Twitter recently updated its service, expanding how tweets can be embedded and displayed outside of its website. Instead of accessing tweets only through, individuals can now view full “Twitter cards” directly on any website. These cards include not only tweeted text but also any photo, video, or other content the tweet contains. Effectively, embedded tweets put tweeted content on any website on the Internet. However, despite a recent federal court ruling involving retweeted photos that was favorable to content owners, this enhanced functionality may enable third parties to reproduce content with the owner’s permission while avoiding the pitfalls of copyright infringement.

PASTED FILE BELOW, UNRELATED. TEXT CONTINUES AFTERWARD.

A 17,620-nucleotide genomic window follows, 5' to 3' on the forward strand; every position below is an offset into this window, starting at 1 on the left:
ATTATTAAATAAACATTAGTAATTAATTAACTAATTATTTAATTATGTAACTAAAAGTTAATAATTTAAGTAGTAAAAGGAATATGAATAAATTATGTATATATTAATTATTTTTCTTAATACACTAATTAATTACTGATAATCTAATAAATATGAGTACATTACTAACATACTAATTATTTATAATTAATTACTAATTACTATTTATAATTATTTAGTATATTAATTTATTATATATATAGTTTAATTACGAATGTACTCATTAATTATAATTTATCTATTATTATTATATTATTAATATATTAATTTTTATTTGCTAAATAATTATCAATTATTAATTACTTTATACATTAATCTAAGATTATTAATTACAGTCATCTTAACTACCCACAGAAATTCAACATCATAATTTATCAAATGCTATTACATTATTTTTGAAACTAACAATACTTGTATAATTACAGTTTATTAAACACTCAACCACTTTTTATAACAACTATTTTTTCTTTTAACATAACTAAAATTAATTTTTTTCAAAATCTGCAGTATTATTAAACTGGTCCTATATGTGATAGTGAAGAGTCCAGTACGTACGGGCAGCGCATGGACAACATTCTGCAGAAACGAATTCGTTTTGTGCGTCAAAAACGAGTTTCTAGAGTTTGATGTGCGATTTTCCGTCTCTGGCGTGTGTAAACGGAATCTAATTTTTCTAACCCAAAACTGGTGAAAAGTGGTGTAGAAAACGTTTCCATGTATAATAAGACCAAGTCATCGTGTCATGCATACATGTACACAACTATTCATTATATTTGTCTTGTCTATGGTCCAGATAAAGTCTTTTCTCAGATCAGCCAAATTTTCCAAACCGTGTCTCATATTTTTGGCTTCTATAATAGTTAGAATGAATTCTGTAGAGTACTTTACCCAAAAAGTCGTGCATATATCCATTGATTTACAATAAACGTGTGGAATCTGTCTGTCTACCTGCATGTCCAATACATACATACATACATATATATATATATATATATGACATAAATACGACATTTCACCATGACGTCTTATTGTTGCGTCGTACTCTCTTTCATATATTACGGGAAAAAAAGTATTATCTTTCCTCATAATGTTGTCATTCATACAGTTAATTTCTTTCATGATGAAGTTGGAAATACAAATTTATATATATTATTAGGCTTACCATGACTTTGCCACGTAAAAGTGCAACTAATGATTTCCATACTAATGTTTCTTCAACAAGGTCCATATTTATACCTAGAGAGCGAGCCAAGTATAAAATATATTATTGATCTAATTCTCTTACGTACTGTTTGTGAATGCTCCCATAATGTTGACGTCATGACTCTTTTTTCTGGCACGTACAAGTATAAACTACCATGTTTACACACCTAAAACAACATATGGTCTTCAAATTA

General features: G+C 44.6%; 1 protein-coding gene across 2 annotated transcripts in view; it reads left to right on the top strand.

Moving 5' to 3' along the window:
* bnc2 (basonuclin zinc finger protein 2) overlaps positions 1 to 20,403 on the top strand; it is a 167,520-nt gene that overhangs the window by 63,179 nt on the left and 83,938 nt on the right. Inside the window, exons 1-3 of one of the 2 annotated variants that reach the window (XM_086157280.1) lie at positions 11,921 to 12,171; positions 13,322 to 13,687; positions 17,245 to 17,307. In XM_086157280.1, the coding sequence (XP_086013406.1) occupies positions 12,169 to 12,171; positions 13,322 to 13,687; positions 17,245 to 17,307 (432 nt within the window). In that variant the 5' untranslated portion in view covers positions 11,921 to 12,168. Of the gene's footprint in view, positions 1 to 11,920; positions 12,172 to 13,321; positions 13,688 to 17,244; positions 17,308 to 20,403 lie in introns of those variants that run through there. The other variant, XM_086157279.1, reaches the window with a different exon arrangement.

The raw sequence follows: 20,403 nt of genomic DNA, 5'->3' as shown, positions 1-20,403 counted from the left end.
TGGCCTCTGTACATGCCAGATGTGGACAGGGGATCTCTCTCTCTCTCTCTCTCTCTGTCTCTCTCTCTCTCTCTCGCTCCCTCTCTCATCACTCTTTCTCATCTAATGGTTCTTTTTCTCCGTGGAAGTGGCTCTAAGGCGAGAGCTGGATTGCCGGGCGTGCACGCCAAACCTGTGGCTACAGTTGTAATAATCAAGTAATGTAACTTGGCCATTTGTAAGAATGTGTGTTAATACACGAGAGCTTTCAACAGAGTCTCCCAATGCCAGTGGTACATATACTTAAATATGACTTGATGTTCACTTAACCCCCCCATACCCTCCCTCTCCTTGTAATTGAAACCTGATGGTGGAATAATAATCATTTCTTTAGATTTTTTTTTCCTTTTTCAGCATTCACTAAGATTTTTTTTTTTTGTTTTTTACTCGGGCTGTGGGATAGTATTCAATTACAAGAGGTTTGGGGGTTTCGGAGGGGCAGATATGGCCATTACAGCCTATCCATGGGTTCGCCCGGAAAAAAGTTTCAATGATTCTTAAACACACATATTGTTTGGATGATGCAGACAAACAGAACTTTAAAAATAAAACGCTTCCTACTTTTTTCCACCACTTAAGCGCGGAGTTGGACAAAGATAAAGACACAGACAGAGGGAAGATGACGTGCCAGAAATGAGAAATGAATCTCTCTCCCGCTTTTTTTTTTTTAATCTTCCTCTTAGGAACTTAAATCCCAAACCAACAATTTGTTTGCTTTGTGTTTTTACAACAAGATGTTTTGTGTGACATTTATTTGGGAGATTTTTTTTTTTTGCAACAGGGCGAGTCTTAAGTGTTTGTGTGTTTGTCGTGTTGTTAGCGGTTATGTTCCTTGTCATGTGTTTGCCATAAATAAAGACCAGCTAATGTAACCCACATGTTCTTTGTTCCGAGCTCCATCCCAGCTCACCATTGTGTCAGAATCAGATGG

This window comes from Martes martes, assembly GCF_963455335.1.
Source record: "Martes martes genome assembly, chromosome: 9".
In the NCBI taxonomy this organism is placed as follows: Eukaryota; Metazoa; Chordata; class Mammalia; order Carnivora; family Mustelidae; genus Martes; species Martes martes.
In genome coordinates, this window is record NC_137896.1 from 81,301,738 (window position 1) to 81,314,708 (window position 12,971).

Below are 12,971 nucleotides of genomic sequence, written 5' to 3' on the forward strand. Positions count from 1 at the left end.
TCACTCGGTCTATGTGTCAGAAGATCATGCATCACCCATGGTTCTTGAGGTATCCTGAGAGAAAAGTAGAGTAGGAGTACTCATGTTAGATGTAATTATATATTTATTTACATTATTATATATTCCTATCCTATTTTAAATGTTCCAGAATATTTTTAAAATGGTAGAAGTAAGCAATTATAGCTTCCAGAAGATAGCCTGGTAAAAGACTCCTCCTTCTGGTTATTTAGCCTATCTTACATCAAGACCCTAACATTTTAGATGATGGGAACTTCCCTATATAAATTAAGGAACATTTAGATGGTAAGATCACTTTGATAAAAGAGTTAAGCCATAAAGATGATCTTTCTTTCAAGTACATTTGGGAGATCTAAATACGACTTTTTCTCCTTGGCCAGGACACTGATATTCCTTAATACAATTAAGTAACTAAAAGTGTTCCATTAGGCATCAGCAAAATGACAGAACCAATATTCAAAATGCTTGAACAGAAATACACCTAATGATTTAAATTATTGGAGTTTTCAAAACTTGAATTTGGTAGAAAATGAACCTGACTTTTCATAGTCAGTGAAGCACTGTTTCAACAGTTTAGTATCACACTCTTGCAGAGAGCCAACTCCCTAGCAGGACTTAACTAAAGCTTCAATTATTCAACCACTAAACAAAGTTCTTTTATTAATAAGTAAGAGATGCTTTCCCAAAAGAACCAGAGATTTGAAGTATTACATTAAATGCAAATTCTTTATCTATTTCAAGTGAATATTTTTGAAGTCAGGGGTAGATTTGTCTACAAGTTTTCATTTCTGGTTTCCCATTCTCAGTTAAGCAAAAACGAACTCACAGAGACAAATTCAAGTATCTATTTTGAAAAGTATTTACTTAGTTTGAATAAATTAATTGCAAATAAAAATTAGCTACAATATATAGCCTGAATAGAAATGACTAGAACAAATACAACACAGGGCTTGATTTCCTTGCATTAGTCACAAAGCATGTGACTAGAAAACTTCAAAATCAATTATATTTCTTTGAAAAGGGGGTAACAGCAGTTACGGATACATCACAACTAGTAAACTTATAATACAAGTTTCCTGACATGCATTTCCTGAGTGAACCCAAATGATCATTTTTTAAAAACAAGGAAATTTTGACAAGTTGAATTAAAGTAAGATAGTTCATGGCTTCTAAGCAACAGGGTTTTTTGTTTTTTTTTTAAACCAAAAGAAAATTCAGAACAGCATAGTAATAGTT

On January 14, 2013, Judge Alison J. Nathan of the Southern District of New York issued an opinion in Agence France Presse v. Morel, a case involving alleged infringement of photographs taken in the aftermath of the 2010 Haiti earthquake. Daniel Morel, a photographer, uploaded photos to Twitter. These same photos were then copied by Lisandro Suero, uploaded to Suero’s Twitter account, and sold to Agence France Presse (“AFP”). AFP then licensed the photos to Getty Images, which distributed them, without Morel’s consent, to news outlets around the world, including the Washington Post, the Boston Globe, USA Today, ABC, CBS, and CNN. It was at this point that Morel started issuing takedown notices, leading AFP to file a preemptive lawsuit against him on March 26, 2010. AFP sought a declaration that it had not infringed Morel’s copyrights. Morel then filed a counterclaim against AFP, Getty Images and the Washington Post, asserting that they willfully infringed on his copyrights and that AFP and Getty Images were secondarily liable for infringement as well.